Eisai is a research-based human health care (hhc) company that discovers, develops and markets products throughout the world. Eisai focuses its efforts in three therapeutic areas: Integrative Neuroscience including neuroscience, neurology and psychiatric medicine; Integrative Oncology including oncotherapy and supportive-care treatment and Vascular/Immunological Reaction which includes acute coronary syndrome, atherothrombotic disease, sepsis, rheumatoid arthritis, psoriasis and Crohn’s disease.

Through a global network of research facilities, manufacturing sites and marketing subsidiaries, Eisai actively participates in all aspects of the worldwide health care system. Globally, Eisai operates in five key regions: its home market of Japan, North America, China, Asia/Oceania/Middle East and Europe and employs more than 11,000 people worldwide.

About Pfizer

Pfizer Inc., founded in 1849, is dedicated to better health and greater access to health care for people and their valued animals. Every day, colleagues in more than 150 countries work to discover, develop, manufacture and deliver quality, safe and effective prescription medicines to patients.
In the UK, Pfizer has its European R&D headquarters at Sandwich and its UK business headquarters in Surrey, and is the major supplier of medicines to the NHS. Pfizer¬ís annual UK R&D investment is more than ¬£550 million ¬Ė more than ¬£10 million a week.

1 Impact Study 2009: Global Alzheimer’s Awareness Study. Data on File Eisai, Pfizer Ltd

2 Audit Commission Update, Forget Me Not 2002: Developing Mental Health Services For Older People In England. Audit Commission February 2002.

3 Alzheimer¬ís Society Factsheet available at What is Alzheimer’s Disease?.
4 Alzheimer’s Society. Facts for the Media.
5 Alzheimer’s Research Trust. Annual Review 2007. February 1, 2007.
6 Alzheimer’s Research Trust. Dementia Statistics. Available at: Dementia Statistics.
7Alzheimer¬ís Association. 2008 Alzheimer¬ís Disease Facts and Figures. Available at: Alzheimer’s Disease Facts and Figures.
8 Alzheimer Europe. Policy watch Europe Unites Against Alzheimer’s disease. Dementia In Europe: The Alzheimer Europe Magazine. December 2008;2: 9.
9 Alzheimer’s Association. 10 Signs of Alzheimer’s Signs of Alzheimer’s Disease
10 Alzheimer’s Association. Treatments Available at Treatments and Treatments

UK demand for cosmetic surgery continues to grow

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London: The number of people choosing cosmetic surgery continues to increase in the UK, with 32, 453 procedures carried out by members of the British Association of Aesthetic Plastic Surgeons in 2007.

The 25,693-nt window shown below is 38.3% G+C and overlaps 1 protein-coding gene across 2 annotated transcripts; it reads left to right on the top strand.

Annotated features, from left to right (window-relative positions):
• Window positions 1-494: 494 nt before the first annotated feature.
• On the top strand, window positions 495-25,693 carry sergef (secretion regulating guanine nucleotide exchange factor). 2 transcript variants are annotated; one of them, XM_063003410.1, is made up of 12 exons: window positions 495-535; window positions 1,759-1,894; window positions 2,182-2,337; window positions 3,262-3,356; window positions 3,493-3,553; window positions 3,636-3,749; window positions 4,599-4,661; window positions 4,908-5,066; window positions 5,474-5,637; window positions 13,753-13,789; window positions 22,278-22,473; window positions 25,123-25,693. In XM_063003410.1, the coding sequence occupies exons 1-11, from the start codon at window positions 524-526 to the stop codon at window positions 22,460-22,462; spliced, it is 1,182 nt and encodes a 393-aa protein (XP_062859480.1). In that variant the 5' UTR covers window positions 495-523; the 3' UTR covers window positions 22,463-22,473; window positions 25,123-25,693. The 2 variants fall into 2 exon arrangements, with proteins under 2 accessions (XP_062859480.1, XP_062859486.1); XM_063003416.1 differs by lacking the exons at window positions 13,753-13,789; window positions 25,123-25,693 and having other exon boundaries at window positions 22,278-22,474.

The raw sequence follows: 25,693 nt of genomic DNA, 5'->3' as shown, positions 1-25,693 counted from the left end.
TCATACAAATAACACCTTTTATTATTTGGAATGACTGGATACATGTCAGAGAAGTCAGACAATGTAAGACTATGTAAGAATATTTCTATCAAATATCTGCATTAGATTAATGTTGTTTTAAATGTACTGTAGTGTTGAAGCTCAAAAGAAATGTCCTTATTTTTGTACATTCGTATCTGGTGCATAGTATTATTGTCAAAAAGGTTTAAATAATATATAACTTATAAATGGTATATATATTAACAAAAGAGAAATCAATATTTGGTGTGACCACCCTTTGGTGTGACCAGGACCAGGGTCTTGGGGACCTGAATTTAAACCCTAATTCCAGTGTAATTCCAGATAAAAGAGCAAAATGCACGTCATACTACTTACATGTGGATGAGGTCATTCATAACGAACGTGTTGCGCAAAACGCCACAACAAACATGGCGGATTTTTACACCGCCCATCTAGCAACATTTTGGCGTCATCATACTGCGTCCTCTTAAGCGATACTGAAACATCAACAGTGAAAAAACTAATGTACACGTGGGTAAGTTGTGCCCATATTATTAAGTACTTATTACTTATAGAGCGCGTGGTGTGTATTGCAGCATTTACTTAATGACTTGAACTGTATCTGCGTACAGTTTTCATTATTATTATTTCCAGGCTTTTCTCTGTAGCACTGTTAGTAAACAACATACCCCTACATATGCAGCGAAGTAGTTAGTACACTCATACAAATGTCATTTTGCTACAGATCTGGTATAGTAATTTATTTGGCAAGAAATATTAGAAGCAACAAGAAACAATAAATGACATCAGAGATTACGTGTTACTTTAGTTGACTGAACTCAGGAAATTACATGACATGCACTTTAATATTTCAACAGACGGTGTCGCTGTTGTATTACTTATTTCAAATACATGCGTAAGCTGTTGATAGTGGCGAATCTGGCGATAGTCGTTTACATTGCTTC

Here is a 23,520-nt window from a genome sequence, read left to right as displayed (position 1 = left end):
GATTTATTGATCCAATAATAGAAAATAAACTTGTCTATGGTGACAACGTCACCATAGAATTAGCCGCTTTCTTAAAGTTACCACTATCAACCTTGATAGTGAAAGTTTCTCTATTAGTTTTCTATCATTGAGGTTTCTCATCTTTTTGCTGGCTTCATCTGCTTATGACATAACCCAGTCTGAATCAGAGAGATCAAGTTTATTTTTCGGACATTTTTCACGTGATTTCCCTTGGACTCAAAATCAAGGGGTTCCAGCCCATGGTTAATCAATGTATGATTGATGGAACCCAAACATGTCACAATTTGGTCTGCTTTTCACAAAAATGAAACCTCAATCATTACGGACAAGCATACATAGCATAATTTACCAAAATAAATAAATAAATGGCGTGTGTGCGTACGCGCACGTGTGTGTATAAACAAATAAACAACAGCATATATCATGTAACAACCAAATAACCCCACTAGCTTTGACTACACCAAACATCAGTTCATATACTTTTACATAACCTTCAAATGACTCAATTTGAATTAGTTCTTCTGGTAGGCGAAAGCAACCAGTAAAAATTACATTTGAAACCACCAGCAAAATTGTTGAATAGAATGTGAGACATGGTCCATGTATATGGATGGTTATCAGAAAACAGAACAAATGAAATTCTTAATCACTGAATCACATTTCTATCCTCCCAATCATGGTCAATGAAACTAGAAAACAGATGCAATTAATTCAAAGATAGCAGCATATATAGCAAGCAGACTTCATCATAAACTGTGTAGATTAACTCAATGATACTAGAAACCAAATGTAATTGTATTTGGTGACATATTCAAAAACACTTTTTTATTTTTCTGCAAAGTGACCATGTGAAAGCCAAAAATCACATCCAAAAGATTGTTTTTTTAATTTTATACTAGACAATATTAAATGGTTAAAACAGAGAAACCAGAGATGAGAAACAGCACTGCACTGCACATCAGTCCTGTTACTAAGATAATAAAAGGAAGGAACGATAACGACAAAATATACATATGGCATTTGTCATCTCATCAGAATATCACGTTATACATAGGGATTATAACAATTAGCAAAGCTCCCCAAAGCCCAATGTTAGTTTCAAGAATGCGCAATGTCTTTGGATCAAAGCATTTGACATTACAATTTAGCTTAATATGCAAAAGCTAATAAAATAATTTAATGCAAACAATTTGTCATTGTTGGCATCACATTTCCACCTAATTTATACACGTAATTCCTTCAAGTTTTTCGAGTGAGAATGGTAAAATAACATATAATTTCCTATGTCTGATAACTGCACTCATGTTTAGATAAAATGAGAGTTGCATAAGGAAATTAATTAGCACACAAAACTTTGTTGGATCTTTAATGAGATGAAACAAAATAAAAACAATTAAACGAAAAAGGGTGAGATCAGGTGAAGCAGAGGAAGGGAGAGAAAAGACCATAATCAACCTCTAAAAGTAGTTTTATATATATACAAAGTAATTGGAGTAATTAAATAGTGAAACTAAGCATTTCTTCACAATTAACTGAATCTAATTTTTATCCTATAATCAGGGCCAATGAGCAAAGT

This figure is an increase of 12.2% from 2006, when 28,921 were performed.

Facelifts had the largest increase among all procedures, rising by 36% (4,468 procedures carried out) from 2006, keeping its place as the 4th most popular procedure.

Women had 29,572 procedures in 2007, up from 26,469 the previous year. The majority of cosmetic surgery was carried out on women (91%), while male surgery increased by 17.5% with 2,881 surgical procedures carried out (2,452 procedures in 2006).

* The top procedure for women continues to be breast augmentation, with 6,497 carried out

* Rhinoplasty continued to be the top procedure for men, with 716 undertaken by BAAPS members, a 36% increase from last year ¬Ė but by far the most impressive percentage rise was in the number of male abdominoplasty procedures (or ¬Ďtummy tucks), which went up by 61%

* Liposuction for men increased by 18% and is now the 2nd most popular procedure for males, taking over the spot from eyelid surgery (now 3rd most popular)

* Male breast reduction has risen by 27% with 224procedures achieved in 2007 (177 procedures in 2006)

* The number of women having facelifts increased by 37%, making it now the 3rd most popular procedure for females (pushing Liposuction down to 4th most popular)

* Other Anti-ageing procedures (eyelid surgery and brow lifts) continued to show a steady rise in popularity for both men and women, increasing by 13% and 11% overall

Mr Douglas McGeorge, consultant plastic surgeon and President of the BAAPS said: ¬ďThis year¬ís audit clearly reflects the UK¬ís continued acceptance of aesthetic surgery, particularly in the area of anti-aging. Wide media coverage has helped to educate the public about the latest advances and choices available, but it is crucial that people do their research carefully when choosing a provider. At the BAAPS we are committed to continue educating those considering cosmetic plastic surgery by providing independent advice that promotes sensible decision-making.¬Ē

The figures in full:

A total of 32,453 procedures were carried out in 2007 by BAAPS members in their private practices, compared to 28,921 in 2006. The 2007 results indicate that surgical numbers continue to grow, with a 12.2% rise over the previous year.

The top surgical procedures for men & women in 2007 were, in order of popularity:

Breastaugmentation: 6,497 ¬Ė up 6% from last year
Blepharoplasty(eyelid surgery): 5,706 ¬Ė up 13%
Liposuction: 4,572 ¬Ė up 15%
Face/NeckLift: 4,468 ¬Ė up 36%
Breast Reduction: 3,402 ¬Ė up 6%
Rhinoplasty: 3,021 ¬Ė up 13%
Abdominoplasty: 2,799 ¬Ė up 2%
Otoplasty(ear correction): 1,024 ¬Ė up 9%